xMatters today announced it has expanded the capabilities of its incident management platform to better address the requirements of more complex IT environments.
New capabilities include an Incident Console to better visualize and triage incidents, automate responses, improve collaboration and access to richer analytics to optimize response times. Incident metrics are now also automatically collected from integrated systems and surfaced along with the notification to improve resolution times.
IT teams can also use a Flow Designer tool to automatically keep related systems current with one another, including issue tracking systems, service desks and status pages.
xMatters CEO Troy McAlpin said the updates are part of an effort to unify IT incident management at a time when the adoption of new applications and systems to enable organizations to have employees working from home has increased.
A survey of 300 IT leaders and business professionals published today by xMatters revealed nearly three-quarters of respondents (72.3%) now spend at least half of their time resolving incidents, with more than a quarter (27.3%) of those respondents saying they their team spends at least 80% of that time resolving incidents. A total of 43% of respondents said their organization still relies on less sophisticated processes to manage IT incidents, such as alerts, email, paging, conference bridges and physical outreach.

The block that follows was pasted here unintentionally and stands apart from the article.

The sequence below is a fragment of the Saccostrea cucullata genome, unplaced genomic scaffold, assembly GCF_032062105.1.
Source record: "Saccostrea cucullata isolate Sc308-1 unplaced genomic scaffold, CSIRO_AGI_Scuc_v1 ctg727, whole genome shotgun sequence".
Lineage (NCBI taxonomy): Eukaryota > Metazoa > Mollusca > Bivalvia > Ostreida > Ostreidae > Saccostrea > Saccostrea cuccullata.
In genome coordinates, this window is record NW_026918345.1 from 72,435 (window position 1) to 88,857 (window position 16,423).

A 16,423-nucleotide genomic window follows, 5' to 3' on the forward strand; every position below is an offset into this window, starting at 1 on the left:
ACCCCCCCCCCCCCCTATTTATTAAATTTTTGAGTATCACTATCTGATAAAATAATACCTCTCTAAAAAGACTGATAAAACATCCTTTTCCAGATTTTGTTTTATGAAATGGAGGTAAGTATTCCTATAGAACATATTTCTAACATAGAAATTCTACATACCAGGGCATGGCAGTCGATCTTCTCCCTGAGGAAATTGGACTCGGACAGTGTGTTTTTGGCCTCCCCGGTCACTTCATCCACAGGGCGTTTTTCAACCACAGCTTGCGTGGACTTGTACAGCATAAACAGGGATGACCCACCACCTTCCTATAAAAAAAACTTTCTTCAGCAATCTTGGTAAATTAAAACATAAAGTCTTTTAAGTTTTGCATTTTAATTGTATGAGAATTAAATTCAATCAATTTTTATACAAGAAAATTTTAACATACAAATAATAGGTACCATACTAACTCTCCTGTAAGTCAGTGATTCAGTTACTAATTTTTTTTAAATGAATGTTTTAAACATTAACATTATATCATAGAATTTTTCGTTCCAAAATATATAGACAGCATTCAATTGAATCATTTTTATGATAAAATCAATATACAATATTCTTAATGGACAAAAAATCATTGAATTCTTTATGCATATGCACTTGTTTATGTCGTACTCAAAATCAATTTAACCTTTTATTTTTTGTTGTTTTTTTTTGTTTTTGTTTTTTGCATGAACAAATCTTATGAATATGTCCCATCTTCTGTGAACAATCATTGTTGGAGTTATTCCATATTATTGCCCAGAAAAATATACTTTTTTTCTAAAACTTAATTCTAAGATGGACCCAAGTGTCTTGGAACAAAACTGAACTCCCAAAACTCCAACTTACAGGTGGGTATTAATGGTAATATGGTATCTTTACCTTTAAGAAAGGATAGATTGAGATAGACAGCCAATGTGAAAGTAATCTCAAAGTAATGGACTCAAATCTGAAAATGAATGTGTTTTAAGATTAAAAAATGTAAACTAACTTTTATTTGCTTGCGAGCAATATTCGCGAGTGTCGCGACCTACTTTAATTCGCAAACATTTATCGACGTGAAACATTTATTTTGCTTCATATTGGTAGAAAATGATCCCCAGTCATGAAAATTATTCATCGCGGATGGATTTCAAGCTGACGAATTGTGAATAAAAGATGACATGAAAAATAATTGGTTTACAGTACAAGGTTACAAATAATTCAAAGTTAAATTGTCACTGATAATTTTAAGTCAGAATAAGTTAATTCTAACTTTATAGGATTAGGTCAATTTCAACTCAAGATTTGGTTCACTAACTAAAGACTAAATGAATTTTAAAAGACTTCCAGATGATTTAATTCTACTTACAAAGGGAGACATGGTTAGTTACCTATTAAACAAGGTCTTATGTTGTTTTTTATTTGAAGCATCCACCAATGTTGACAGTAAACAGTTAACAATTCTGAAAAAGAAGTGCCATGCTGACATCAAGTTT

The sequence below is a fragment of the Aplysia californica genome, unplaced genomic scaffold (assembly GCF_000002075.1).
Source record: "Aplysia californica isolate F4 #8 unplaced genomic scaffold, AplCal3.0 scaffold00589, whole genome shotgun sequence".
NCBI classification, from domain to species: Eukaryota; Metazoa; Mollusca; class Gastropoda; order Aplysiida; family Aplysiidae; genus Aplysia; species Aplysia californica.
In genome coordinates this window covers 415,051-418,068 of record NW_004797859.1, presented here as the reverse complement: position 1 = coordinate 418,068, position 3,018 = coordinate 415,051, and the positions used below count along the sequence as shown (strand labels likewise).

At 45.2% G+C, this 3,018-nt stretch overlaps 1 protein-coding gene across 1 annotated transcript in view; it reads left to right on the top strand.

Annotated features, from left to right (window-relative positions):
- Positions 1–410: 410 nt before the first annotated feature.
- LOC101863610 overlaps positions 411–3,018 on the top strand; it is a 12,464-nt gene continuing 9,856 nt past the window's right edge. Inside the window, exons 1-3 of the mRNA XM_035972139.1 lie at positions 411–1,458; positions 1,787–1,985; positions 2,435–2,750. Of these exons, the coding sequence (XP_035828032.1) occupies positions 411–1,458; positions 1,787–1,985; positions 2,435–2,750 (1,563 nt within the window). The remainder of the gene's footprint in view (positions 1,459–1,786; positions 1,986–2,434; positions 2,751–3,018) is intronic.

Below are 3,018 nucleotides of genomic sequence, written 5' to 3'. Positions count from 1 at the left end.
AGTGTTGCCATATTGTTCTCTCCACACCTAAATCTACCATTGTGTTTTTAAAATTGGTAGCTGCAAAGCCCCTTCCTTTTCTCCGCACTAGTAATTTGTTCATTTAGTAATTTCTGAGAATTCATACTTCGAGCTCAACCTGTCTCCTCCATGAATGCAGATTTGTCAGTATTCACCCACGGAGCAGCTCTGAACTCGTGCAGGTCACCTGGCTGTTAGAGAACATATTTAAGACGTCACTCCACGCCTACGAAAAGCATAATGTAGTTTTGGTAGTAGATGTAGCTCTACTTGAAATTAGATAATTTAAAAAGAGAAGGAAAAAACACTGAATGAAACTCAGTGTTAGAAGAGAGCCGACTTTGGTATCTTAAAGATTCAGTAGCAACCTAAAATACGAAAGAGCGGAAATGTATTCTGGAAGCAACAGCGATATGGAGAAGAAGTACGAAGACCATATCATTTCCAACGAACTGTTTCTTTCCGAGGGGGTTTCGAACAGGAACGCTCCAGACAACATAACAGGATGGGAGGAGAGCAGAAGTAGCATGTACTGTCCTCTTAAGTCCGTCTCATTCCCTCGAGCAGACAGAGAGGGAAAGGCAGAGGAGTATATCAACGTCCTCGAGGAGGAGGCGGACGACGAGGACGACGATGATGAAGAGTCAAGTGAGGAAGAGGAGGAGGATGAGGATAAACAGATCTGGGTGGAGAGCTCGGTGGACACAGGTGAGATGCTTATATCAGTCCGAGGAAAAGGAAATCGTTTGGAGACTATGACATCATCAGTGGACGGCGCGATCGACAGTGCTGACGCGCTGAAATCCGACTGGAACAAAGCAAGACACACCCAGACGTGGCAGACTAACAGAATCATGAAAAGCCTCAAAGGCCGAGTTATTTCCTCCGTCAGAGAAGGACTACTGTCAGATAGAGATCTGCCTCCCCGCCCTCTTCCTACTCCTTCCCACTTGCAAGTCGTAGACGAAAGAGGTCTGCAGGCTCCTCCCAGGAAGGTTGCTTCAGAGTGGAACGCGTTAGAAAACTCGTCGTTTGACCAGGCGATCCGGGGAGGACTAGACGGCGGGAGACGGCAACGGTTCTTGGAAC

IT incidents are also starting to have a bigger impact on the business, noted McAlpin. The survey finds 20% of companies with 1,001-5,000 employees are budgeting more than $10 million on digital transformation initiatives. Each IT incident involving those applications now typically involves not just employees but also end customers, he noted.
As IT becomes more complex, he said, the need to modernize IT environments has become crucial. One of the many reasons IT organizations find it difficult to automate IT management is there are still many unique platforms running isolated applications. IT teams would be well-advised to ask themselves if these unique instances of a platform are truly warranted. If not, that application workload should be retired or shifted to a platform that is more easily automated.
Longer-term, McAlpin said artificial intelligence (AI) will increasingly be employed across IT operations, otherwise known as AIOps. Those advances won’t replace the need for humans to manage IT, but it will allow IT teams to better automate responses to routine incidents that today require too much time.
Even as IT becomes more complex, the simple truth is most organizations are not looking to expand the overall size of the IT department. In fact, in the wake of the economic downturn brought on by the COVID-19 pandemic, there are many organizations that need to reduce the size of their IT organizations. Regardless of motivation, there are a host of mind-numbing tasks that IT teams are asked to perform every day that, in keeping with best DevOps practices, should be ruthlessly automated.